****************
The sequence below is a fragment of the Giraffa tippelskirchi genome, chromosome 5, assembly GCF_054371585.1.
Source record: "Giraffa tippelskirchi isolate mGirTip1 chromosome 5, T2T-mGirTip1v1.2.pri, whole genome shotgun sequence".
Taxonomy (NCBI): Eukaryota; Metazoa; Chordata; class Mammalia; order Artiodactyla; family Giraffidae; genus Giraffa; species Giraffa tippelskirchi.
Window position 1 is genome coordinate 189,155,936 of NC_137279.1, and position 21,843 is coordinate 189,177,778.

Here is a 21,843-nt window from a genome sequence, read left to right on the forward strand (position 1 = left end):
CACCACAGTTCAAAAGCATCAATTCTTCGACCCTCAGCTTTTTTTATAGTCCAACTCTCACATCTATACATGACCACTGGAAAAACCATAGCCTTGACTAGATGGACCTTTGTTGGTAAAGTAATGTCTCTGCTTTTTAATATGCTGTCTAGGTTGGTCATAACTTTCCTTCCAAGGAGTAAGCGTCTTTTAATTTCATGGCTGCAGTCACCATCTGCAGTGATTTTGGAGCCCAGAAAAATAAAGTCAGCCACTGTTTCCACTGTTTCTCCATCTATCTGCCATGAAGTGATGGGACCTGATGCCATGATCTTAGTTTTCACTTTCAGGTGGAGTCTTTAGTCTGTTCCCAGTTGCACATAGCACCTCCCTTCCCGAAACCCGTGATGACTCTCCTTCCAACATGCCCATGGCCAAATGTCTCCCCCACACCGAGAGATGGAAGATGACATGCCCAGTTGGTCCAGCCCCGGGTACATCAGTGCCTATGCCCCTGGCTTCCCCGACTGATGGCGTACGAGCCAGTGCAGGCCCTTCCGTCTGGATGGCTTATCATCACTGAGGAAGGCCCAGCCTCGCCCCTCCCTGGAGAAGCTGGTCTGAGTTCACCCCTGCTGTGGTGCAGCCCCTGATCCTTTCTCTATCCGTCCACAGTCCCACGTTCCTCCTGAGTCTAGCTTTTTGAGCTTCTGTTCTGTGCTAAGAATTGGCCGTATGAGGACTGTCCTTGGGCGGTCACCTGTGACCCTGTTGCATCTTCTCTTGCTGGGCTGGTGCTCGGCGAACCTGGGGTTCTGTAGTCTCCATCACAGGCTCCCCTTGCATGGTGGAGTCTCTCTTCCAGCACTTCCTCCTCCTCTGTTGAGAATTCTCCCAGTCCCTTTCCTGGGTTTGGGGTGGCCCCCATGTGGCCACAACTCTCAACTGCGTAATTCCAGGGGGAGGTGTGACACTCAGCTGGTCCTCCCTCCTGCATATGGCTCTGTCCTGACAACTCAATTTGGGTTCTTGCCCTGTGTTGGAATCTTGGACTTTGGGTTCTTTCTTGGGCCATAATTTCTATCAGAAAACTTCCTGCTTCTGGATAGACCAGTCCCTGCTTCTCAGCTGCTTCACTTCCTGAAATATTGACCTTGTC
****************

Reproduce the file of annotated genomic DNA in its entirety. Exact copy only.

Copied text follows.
The sequence below is a fragment of the Giraffa tippelskirchi genome, chromosome 5, assembly GCF_054371585.1.
Source record: "Giraffa tippelskirchi isolate mGirTip1 chromosome 5, T2T-mGirTip1v1.2.pri, whole genome shotgun sequence".
Taxonomy (NCBI): Eukaryota; Metazoa; Chordata; class Mammalia; order Artiodactyla; family Giraffidae; genus Giraffa; species Giraffa tippelskirchi.
Window position 1 is genome coordinate 189,155,936 of NC_137279.1, and position 21,843 is coordinate 189,177,778.

Here is a 21,843-nt window from a genome sequence, read left to right on the forward strand (position 1 = left end):
CACCACAGTTCAAAAGCATCAATTCTTCGACCCTCAGCTTTTTTTATAGTCCAACTCTCACATCTATACATGACCACTGGAAAAACCATAGCCTTGACTAGATGGACCTTTGTTGGTAAAGTAATGTCTCTGCTTTTTAATATGCTGTCTAGGTTGGTCATAACTTTCCTTCCAAGGAGTAAGCGTCTTTTAATTTCATGGCTGCAGTCACCATCTGCAGTGATTTTGGAGCCCAGAAAAATAAAGTCAGCCACTGTTTCCACTGTTTCTCCATCTATCTGCCATGAAGTGATGGGACCTGATGCCATGATCTTAGTTTTCACTTTCAGGTGGAGTCTTTAGTCTGTTCCCAGTTGCACATAGCACCTCCCTTCCCGAAACCCGTGATGACTCTCCTTCCAACATGCCCATGGCCAAATGTCTCCCCCACACCGAGAGATGGAAGATGACATGCCCAGTTGGTCCAGCCCCGGGTACATCAGTGCCTATGCCCCTGGCTTCCCCGACTGATGGCGTACGAGCCAGTGCAGGCCCTTCCGTCTGGATGGCTTATCATCACTGAGGAAGGCCCAGCCTCGCCCCTCCCTGGAGAAGCTGGTCTGAGTTCACCCCTGCTGTGGTGCAGCCCCTGATCCTTTCTCTATCCGTCCACAGTCCCACGTTCCTCCTGAGTCTAGCTTTTTGAGCTTCTGTTCTGTGCTAAGAATTGGCCGTATGAGGACTGTCCTTGGGCGGTCACCTGTGACCCTGTTGCATCTTCTCTTGCTGGGCTGGTGCTCGGCGAACCTGGGGTTCTGTAGTCTCCATCACAGGCTCCCCTTGCATGGTGGAGTCTCTCTTCCAGCACTTCCTCCTCCTCTGTTGAGAATTCTCCCAGTCCCTTTCCTGGGTTTGGGGTGGCCCCCATGTGGCCACAACTCTCAACTGCGTAATTCCAGGGGGAGGTGTGACACTCAGCTGGTCCTCCCTCCTGCATATGGCTCTGTCCTGACAACTCAATTTGGGTTCTTGCCCTGTGTTGGAATCTTGGACTTTGGGTTCTTTCTTGGGCCATAATTTCTATCAGAAAACTTCCTGCTTCTGGATAGACCAGTCCCTGCTTCTCAGCTGCTTCACTTCCTGAAATATTGACCTTGTC